A fall after March’s surprisingly strong readings - which were in turn boosted by a post-New Year seasonal effect and possibly a desire to meet first quarter GDP targets - was unsurprising. However, the magnitude of the fall was not encouraging.
In our view, a full-scale recovery would depend largely on how the front-loaded fiscal stimulus would play out from the second quarter and whether the chain reaction from property and infrastructure stimulus translates into a more sustainable improvement in industrial profit and household income. While it is still too early to tell, April data did not show many positive signs.
Real retail sales growth made a new low at 5.1 per cent year-on-year. Industrial production growth slowed back to near its lows, at 5.4 per cent year-on-year. Manufacturing investment also saw the lowest year to date growth of 2.5 per cent since 2004, and April monthly figures dipped negative on the year-on-year front. This could improve as calendar/VAT effects die down, but the general trend could remain weak, as corporates take time to further de-stock and repair their balance sheets before taking on new investments.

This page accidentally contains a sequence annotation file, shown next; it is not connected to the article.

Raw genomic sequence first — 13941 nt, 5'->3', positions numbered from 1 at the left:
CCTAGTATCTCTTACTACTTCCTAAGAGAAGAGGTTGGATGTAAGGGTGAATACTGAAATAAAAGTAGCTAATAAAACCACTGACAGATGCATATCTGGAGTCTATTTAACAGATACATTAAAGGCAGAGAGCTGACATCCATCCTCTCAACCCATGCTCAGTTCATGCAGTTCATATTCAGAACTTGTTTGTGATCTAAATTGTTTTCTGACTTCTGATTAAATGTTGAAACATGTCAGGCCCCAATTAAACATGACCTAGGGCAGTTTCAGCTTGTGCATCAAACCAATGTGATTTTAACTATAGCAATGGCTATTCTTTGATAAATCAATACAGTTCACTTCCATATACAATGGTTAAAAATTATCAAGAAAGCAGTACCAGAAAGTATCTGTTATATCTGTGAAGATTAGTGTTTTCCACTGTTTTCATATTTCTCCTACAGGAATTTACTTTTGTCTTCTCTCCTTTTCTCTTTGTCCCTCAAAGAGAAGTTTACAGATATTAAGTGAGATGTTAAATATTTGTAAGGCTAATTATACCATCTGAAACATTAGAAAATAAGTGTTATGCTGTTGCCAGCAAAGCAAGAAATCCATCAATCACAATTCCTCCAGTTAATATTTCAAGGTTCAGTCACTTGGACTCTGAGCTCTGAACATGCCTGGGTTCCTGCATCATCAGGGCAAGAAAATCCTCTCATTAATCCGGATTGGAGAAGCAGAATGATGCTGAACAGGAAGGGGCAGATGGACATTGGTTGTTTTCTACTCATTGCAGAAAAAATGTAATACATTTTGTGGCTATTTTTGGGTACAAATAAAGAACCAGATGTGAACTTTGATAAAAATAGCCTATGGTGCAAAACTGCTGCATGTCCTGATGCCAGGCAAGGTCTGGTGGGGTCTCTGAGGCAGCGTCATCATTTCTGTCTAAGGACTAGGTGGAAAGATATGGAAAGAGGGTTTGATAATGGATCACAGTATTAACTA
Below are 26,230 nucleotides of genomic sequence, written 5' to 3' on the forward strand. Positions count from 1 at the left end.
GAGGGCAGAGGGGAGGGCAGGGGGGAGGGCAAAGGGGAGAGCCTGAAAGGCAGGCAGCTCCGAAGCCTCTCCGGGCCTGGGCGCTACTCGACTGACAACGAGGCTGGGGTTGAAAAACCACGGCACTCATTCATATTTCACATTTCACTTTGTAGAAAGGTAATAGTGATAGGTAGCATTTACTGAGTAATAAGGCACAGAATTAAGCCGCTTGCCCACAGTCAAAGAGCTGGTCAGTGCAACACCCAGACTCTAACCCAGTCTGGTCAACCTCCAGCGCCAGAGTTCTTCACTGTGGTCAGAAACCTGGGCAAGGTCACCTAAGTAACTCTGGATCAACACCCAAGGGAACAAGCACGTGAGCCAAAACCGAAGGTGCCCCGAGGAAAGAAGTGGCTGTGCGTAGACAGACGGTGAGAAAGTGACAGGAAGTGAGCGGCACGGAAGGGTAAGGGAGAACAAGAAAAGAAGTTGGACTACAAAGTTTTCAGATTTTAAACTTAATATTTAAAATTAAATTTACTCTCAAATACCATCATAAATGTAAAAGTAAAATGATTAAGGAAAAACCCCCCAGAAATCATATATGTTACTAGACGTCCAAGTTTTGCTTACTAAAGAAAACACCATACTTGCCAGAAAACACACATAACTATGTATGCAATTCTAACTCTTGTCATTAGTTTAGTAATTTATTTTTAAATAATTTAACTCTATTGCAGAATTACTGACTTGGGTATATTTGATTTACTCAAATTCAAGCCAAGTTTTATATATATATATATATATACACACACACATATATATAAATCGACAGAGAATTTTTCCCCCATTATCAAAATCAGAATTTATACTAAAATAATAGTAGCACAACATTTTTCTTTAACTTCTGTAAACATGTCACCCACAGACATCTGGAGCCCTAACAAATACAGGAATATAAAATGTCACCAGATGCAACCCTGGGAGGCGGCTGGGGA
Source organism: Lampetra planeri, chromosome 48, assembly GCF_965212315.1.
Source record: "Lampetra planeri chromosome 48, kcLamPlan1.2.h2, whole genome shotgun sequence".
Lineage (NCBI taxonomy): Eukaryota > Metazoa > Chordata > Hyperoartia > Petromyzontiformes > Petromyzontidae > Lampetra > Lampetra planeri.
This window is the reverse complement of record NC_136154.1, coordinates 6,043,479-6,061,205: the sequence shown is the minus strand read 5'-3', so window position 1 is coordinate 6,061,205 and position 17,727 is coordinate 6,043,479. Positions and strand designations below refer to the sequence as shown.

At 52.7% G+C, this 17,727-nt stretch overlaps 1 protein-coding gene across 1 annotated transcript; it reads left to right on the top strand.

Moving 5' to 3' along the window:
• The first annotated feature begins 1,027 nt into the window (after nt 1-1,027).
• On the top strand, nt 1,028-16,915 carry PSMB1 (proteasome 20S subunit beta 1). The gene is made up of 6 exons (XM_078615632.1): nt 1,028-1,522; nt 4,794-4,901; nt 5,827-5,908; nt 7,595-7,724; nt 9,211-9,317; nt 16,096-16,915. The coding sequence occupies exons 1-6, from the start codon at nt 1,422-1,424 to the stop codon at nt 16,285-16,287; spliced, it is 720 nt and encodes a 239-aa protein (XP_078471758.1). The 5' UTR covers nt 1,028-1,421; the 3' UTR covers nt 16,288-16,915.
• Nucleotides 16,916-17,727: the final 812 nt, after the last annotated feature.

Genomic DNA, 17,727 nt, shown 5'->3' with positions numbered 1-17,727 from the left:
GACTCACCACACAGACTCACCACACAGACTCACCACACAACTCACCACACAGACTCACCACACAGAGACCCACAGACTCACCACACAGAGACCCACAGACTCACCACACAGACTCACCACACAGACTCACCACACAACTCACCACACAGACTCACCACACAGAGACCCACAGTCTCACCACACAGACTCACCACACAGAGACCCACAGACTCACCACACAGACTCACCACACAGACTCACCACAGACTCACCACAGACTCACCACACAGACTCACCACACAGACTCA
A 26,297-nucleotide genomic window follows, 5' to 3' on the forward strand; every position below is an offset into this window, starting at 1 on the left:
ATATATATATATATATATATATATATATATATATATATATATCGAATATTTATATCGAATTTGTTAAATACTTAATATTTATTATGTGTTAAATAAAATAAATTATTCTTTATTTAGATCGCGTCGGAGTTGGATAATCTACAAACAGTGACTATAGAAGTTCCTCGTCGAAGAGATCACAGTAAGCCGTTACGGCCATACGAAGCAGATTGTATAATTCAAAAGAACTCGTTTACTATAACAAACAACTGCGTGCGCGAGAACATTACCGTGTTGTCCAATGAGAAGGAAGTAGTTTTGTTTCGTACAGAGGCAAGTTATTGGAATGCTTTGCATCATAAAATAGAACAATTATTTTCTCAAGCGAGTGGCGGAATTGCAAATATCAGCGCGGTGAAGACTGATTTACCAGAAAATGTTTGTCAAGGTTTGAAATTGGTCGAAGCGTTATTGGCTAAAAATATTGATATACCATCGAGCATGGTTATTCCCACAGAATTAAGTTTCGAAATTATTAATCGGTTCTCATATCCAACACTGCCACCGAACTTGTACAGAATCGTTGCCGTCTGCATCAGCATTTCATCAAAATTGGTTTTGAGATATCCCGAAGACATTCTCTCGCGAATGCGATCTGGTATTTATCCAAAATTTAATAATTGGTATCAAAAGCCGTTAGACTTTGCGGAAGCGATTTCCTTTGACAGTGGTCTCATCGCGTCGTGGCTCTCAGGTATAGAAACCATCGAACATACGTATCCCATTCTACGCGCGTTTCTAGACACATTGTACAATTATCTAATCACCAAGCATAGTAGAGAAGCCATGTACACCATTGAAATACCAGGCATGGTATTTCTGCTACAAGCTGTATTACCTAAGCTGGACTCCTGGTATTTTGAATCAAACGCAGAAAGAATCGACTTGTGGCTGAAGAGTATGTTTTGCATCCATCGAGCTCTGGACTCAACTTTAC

More worrying is the bad mix of overall investment - private company investment growth is barely above 3 per cent year-on-year in nominal terms, and so, despite a fairly stable headline number we are back to the old days of relying on a mix of real estate and state-owned enterprise investment. This does not bode well for productivity.
Source: China National Bureau of Statistics/Haver Analytics, May 2019
A wobbly second quarter was always the base case, with April particularly vulnerable after a strong March. Chinese activity will eventually be supported, although only later in the second half of 2019, by its surprisingly large stimulus. But this weak dataset, both in the headline numbers and the underlying investment detail, reminds us to stay cautious.
China has structural challenges, not least Beijing’s interventionist industrial policies and preference for state control which are denting the private sector, and its difficulty in weaning itself off credit-fuelled, lower-quality growth.
Earlier this month, the central bank announced a targeted reserve requirement ratio (RRR) cut for selected small banks to 8 per cent, releasing RMB 280 billion in liquidity. Looking ahead if the trade war worsens, China is likely to increase its policy stimulus through more infrastructure investment, further cuts to the RRR, continued credit easing and a less hawkish stance on the property sector.